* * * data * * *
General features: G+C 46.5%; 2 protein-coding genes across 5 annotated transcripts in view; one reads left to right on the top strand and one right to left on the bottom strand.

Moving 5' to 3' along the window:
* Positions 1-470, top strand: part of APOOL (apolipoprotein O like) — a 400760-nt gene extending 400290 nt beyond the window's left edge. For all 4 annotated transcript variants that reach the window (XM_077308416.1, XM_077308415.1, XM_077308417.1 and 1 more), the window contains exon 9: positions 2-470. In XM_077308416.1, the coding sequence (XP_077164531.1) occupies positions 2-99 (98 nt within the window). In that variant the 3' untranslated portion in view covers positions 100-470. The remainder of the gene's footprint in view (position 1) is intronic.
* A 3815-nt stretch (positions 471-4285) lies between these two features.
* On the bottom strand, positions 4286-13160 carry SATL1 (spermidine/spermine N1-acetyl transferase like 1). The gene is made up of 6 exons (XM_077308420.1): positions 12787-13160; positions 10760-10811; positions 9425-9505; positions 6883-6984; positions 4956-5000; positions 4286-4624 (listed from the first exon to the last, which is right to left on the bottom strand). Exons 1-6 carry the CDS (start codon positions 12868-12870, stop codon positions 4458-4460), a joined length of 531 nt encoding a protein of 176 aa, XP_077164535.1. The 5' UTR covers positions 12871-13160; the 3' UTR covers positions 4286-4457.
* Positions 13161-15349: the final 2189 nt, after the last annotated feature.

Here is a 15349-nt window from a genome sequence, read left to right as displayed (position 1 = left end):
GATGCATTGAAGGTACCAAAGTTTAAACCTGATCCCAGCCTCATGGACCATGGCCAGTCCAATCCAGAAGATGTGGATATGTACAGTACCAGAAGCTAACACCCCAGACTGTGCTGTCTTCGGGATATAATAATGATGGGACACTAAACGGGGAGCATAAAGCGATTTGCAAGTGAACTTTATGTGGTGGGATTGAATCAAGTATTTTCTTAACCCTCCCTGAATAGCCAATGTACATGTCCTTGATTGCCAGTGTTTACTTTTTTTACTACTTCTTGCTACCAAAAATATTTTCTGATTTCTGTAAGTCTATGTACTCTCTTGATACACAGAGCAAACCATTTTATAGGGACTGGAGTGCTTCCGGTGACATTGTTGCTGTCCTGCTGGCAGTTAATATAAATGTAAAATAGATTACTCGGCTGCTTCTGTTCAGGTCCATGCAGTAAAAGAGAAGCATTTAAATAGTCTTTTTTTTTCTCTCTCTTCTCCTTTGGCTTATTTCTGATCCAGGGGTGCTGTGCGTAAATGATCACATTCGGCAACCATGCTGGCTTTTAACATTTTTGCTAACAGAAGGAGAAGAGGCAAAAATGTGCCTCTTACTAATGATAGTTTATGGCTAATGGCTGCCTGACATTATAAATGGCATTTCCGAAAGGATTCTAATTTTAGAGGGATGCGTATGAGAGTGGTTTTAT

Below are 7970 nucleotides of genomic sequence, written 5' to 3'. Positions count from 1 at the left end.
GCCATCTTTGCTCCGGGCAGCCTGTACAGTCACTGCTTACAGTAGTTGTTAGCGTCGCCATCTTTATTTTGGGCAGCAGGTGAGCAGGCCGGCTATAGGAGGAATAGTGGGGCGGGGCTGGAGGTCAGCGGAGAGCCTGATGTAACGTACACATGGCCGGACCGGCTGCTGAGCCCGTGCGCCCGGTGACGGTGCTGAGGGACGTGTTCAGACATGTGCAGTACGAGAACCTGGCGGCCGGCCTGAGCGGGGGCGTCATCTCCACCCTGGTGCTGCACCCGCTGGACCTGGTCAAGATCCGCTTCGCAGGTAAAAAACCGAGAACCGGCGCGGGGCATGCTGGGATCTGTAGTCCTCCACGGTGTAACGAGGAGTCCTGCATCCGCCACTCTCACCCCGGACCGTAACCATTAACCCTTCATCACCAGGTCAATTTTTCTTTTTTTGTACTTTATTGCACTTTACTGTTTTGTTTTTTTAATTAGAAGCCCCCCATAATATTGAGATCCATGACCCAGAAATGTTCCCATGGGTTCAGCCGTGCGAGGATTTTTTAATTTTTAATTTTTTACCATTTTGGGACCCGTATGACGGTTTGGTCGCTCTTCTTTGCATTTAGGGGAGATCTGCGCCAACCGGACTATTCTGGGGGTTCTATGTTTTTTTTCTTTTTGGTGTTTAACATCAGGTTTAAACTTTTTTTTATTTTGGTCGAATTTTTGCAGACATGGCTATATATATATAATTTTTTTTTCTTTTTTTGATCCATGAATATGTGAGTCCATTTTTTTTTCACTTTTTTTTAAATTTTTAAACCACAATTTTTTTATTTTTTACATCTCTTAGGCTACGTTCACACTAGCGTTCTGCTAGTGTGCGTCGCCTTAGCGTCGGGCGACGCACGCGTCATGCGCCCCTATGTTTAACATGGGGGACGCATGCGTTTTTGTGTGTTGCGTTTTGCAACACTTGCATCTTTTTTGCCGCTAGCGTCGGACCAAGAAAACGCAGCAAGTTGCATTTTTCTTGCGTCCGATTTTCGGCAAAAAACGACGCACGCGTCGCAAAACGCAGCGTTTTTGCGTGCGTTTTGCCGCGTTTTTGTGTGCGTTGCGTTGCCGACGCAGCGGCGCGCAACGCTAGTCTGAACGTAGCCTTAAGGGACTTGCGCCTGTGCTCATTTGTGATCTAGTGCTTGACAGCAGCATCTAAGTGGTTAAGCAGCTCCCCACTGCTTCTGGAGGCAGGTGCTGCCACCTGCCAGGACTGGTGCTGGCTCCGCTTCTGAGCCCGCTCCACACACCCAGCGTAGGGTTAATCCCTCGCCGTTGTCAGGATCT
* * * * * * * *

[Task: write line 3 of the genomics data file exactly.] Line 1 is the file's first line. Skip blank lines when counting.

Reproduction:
* Positions 1-470, top strand: part of APOOL (apolipoprotein O like) — a 400760-nt gene extending 400290 nt beyond the window's left edge. For all 4 annotated transcript variants that reach the window (XM_077308416.1, XM_077308415.1, XM_077308417.1 and 1 more), the window contains exon 9: positions 2-470. In XM_077308416.1, the coding sequence (XP_077164531.1) occupies positions 2-99 (98 nt within the window). In that variant the 3' untranslated portion in view covers positions 100-470. The remainder of the gene's footprint in view (position 1) is intronic.